Difference between revisions of "Carbon steel"

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== Description ==
 
== Description ==
  
Steel is an alloy of [http://cameo.mfa.org/materials/fullrecord.asp?name=iron iron] with a small percentage of [http://cameo.mfa.org/materials/fullrecord.asp?name=carbon carbon].  The amount of carbon present changes the iron from a soft easily worked metal into an extremely hard brittle metal.
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Steel is an alloy of [[iron]] with a small percentage of [[carbon]].  The amount of carbon present changes the iron from a soft easily worked metal into an extremely hard brittle metal.
  
--[http://cameo.mfa.org/materials/fullrecord.asp?name=Low%20carbon%20steel Low carbon (mild, soft) steel] contains less than 0.3% carbon.  It works well when heated to redness and is easily cast.  Soft steel is used in construction and as a substitute for [http://cameo.mfa.org/materials/fullrecord.asp?name=wrought%20iron wrought iron].
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--[[Low carbon steel|Low carbon (mild, soft) steel]] contains less than 0.3% carbon.  It works well when heated to redness and is easily cast.  Soft steel is used in construction and as a substitute for [[wrought iron]].
  
--[http://cameo.mfa.org/materials/fullrecord.asp?name=Medium%20carbon%20steel Medium carbon (normal) steel] contains between 0.3-0.7% carbon.  It is easily cast and forged into many shapes.  Normal steel is also used for construction.
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--[[Medium carbon steel|Medium carbon (normal) steel]] contains between 0.3-0.7% carbon.  It is easily cast and forged into many shapes.  Normal steel is also used for construction.
  
--[http://cameo.mfa.org/materials/fullrecord.asp?name=High%20carbon%20steel High carbon (hard) steel ] contains between 0.7-1.5% carbon.  It is very hard and brittle and is used to fortify warships.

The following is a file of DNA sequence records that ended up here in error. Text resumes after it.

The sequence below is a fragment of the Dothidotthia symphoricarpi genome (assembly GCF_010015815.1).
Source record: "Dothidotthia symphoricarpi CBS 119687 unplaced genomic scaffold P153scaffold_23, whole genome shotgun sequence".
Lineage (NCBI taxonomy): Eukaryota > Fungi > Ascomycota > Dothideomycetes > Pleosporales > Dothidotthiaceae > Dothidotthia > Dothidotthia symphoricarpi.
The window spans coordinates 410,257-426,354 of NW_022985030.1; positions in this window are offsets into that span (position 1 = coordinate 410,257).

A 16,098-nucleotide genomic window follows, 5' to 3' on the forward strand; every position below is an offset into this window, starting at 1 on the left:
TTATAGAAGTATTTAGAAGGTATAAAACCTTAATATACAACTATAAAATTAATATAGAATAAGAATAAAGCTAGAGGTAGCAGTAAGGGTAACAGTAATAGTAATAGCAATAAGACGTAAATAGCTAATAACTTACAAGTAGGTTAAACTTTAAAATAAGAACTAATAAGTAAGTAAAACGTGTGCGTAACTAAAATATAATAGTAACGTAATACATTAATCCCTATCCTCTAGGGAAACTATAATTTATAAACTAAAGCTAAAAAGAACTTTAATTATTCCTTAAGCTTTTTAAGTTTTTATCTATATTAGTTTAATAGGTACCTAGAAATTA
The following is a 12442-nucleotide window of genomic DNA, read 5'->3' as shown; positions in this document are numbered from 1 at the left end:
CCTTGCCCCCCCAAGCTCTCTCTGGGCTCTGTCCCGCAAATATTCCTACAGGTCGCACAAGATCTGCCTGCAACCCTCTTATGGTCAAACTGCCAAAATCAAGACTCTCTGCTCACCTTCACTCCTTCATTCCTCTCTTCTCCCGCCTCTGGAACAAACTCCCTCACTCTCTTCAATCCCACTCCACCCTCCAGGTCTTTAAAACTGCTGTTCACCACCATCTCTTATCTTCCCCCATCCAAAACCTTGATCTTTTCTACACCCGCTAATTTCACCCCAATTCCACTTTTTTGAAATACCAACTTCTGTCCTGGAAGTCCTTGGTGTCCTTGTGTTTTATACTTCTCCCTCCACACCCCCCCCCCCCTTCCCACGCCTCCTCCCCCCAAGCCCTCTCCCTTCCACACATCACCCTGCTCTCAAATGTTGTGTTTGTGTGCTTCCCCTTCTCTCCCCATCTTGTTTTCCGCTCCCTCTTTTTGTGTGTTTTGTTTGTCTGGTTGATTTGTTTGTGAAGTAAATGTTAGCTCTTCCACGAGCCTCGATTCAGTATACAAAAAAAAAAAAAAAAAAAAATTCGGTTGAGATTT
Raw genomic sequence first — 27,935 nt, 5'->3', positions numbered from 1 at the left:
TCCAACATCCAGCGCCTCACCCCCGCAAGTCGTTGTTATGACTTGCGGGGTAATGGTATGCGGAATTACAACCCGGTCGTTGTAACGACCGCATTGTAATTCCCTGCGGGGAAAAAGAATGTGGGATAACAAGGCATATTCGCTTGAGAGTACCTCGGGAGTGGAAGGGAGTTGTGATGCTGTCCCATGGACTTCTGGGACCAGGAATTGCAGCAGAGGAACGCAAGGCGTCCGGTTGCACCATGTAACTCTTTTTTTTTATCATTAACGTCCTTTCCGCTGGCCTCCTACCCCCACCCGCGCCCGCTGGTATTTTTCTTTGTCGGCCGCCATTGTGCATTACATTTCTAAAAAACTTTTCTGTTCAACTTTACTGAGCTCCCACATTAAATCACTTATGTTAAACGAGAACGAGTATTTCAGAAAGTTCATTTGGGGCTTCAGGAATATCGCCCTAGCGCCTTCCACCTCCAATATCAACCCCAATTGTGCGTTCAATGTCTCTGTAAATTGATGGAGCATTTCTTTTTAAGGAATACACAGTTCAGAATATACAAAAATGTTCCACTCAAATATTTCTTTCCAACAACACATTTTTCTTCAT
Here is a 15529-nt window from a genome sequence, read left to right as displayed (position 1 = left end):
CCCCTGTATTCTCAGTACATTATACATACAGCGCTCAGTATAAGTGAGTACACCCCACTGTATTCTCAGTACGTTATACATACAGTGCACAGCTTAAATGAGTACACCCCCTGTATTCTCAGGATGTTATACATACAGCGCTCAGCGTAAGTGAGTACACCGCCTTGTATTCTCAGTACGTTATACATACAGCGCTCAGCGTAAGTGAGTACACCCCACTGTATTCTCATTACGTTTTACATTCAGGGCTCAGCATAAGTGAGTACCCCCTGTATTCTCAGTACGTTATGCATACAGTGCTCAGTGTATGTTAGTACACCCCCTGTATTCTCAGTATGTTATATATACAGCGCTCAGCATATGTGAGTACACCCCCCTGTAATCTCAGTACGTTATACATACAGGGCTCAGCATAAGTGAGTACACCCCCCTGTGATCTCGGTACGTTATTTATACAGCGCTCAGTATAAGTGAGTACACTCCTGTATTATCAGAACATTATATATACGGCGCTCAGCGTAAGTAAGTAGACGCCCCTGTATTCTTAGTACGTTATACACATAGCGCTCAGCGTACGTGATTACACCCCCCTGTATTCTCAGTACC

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--[[High carbon steel|High carbon (hard) steel]] contains between 0.7-1.5% carbon.  It is very hard and brittle and is used to fortify warships.
  
--[http://cameo.mfa.org/materials/fullrecord.asp?name=Cast%20iron Cast iron] also contains carbon in concentrations up to 5%.
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--[[Cast iron]] also contains carbon in concentrations up to 5%.
  
 
== Synonyms and Related Terms ==
 
== Synonyms and Related Terms ==
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acier au carbone (Fr.); acero al carbón (Esp.); aço não-ligado (Port.); aço carbono (Port.)
 
acier au carbone (Fr.); acero al carbón (Esp.); aço não-ligado (Port.); aço carbono (Port.)
  
== Authority ==
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== Sources Checked for Data in Record ==
  
 
* Richard S. Lewis, ''Hawley's Condensed Chemical Dictionary'', Van Nostrand Reinhold, New York, 10th ed., 1993
 
* Richard S. Lewis, ''Hawley's Condensed Chemical Dictionary'', Van Nostrand Reinhold, New York, 10th ed., 1993

Latest revision as of 14:33, 29 April 2016

MFA Acc. #: 1988.547

Description

Steel is an alloy of Iron with a small percentage of Carbon. The amount of carbon present changes the iron from a soft easily worked metal into an extremely hard brittle metal.

--Low carbon (mild, soft) steel contains less than 0.3% carbon. It works well when heated to redness and is easily cast. Soft steel is used in construction and as a substitute for Wrought iron.

--Medium carbon (normal) steel contains between 0.3-0.7% carbon. It is easily cast and forged into many shapes. Normal steel is also used for construction.

--High carbon (hard) steel contains between 0.7-1.5% carbon. It is very hard and brittle and is used to fortify warships.

--Cast iron also contains carbon in concentrations up to 5%.

Synonyms and Related Terms

acier au carbone (Fr.); acero al carbón (Esp.); aço não-ligado (Port.); aço carbono (Port.)

Sources Checked for Data in Record

  • Richard S. Lewis, Hawley's Condensed Chemical Dictionary, Van Nostrand Reinhold, New York, 10th ed., 1993
  • G.S.Brady, Materials Handbook, McGraw-Hill Book Co., New York, 1971 Comment: p. 145
  • Ralph Mayer, A Dictionary of Art Terms and Techniques, Harper and Row Publishers, New York, 1969 (also 1945 printing)
  • Dictionary of Building Preservation, Ward Bucher, ed., John Wiley & Sons, Inc., New York City, 1996
  • David C. Scott, Metallography and Microstructure of Ancient and Historic Metals, The Getty Conservation Institute, Los Angeles, 1991
  • Henry Hodges, Artifacts: An Introduction to Early Materials and Technology, Ronald P. Frye, Kingston, Canada, 1988

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